Count Jan Potocki (1761–1815) was a Polish nobleman, Polish Army Captain of Engineers, ethnologist, Egyptologist, linguist, traveler, adventurer, and popular author of the Enlightenment period, whose life and exploits made him a legendary figure in his homeland. Outside Poland he is known chiefly for his novel, The Manuscript Found in Saragossa.
He was born on March 8th, 1761 in Pików in the Podole region, and he committed suicide on December 23rd, 1815 in Uładówka, close to Pików. Potocki was the first Polish archaeologist and a researcher of Slavic antiquities. A scholar, fascinated with new scientific concepts, a freethinker, and an idealist, he was a bright mind who was before his time.
He was born into an aristocratic family. His father was Józef, a great krajczy ("carver", an honorary title) of the crown, one of the leaders of the Radom Confederation. His mother was Teresa Potocka. As a seven-year-old boy, he left the country and started his education in Lausanne and Geneva. He often visited Paris and spoke French very well. Only after returning to Poland in 1778 did he speak Polish again.
He traveled to Turkey and Egypt (1784), The Netherlands (1787), Spain and Morocco (1791), Lower Saxony (1794) and to Caucasus (1797-1798). He served in the Austrian army and fought Berber pirates on the Mediterranean sea. He documented his adventures and some of his notes were translated into Polish by Julian Ursyn Niemcewicz.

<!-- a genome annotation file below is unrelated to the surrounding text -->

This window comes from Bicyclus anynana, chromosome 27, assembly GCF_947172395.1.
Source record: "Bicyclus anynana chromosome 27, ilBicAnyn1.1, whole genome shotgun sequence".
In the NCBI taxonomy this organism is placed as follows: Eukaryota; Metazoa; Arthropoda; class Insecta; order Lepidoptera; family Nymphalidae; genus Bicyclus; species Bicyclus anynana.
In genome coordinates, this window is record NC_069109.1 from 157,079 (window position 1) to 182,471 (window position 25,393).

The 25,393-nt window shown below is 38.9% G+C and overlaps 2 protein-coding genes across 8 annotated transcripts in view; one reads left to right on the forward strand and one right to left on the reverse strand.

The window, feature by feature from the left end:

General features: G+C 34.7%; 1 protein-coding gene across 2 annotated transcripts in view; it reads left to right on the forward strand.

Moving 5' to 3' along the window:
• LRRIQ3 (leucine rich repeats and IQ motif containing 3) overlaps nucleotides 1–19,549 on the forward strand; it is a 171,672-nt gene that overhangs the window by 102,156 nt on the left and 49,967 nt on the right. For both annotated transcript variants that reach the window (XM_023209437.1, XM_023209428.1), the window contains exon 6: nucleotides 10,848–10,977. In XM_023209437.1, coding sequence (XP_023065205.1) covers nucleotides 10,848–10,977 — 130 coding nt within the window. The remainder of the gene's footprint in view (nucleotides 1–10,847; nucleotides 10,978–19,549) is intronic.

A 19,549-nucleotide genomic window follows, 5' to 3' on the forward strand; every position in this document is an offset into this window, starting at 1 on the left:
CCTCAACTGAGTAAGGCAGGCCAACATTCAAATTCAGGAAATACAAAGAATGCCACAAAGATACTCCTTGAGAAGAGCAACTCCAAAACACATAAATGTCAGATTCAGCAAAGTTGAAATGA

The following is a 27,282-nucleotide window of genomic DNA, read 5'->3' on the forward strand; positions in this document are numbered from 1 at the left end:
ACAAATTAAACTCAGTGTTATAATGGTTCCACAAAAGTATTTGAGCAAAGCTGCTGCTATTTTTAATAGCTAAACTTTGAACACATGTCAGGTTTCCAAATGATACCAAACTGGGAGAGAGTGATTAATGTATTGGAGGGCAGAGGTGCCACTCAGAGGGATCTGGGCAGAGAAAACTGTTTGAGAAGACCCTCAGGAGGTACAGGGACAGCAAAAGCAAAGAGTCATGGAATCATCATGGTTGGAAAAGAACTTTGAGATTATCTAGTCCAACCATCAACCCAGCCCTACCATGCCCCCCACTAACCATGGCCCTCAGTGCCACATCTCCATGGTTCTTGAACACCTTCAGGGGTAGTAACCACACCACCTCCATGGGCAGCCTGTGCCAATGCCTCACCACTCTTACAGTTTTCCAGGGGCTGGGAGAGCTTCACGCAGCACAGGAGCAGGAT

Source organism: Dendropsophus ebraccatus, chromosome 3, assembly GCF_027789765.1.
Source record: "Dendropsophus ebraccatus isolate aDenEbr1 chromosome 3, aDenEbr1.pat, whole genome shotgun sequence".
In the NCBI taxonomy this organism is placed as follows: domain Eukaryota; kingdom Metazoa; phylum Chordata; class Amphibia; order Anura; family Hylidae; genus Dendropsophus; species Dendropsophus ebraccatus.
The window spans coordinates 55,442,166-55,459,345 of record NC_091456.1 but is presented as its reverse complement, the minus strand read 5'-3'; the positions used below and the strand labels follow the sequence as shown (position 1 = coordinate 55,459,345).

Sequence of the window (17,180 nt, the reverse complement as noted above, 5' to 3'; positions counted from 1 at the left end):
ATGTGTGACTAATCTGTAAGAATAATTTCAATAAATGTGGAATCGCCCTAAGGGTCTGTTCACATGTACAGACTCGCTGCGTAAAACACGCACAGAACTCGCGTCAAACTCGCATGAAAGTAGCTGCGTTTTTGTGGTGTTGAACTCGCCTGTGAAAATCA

After returning to Poland he was appointed as an emissary of the Great Sejm, where he worked actively for the reformers. In September 1788 he created the Drukarnia Wolna (“Free Printing-House”), which published a weekly newspaper, Journal Hebdomadaire de la Diète, reporting on the Sejm debates.
From 1803 Jan Potocki was a member of the Warsaw Society of Friends of Learning. Thanks to the influence of Adam Czartoryski, who was the minister of foreign affairs working for Tsar Alexander I, he was designated as the chair of a research team (linguists, ethnographers, naturalists) next to the Russian mission of 240 members, which was supposed to travel to China in 1805. When the Russian ambassador refused to pay homage to the representative of the Chinese emperor, on February 19th, 1806, the mission had to come back.
He’s known chiefly thanks to his philosophical, frame-tale novel The Manuscript Found in Saragossa, a fantastical romance based on Persian and Arabic stories. Three versions of this work existed. The first excerpt, where the action takes place in 13 days, was published by Potocki in Petersburg in the spring of 1805. Another version, from 1804, consists of 45 days and lacking an ending, while the text from 1810 – of 61 days.